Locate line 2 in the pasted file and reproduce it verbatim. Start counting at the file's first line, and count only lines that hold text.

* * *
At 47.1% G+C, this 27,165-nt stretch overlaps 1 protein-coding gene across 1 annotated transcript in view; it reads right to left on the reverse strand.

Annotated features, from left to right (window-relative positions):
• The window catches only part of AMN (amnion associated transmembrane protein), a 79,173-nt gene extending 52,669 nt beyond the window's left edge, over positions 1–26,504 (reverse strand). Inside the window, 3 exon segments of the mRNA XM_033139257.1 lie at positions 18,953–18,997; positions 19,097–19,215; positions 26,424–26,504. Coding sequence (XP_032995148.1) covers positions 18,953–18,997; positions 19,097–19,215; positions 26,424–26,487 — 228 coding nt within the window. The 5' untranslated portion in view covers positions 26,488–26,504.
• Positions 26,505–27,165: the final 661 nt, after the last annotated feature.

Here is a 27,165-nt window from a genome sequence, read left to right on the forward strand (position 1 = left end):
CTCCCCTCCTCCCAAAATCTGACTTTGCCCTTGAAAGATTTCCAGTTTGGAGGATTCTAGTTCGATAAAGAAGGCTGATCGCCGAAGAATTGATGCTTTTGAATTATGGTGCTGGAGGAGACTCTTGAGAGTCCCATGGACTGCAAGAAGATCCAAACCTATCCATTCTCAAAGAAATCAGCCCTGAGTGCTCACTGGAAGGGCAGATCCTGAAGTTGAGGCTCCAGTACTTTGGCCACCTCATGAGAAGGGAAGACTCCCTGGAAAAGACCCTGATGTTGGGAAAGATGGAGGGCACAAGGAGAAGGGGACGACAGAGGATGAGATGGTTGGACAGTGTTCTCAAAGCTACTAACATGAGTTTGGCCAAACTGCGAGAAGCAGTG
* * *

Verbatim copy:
Annotated features, from left to right (window-relative positions):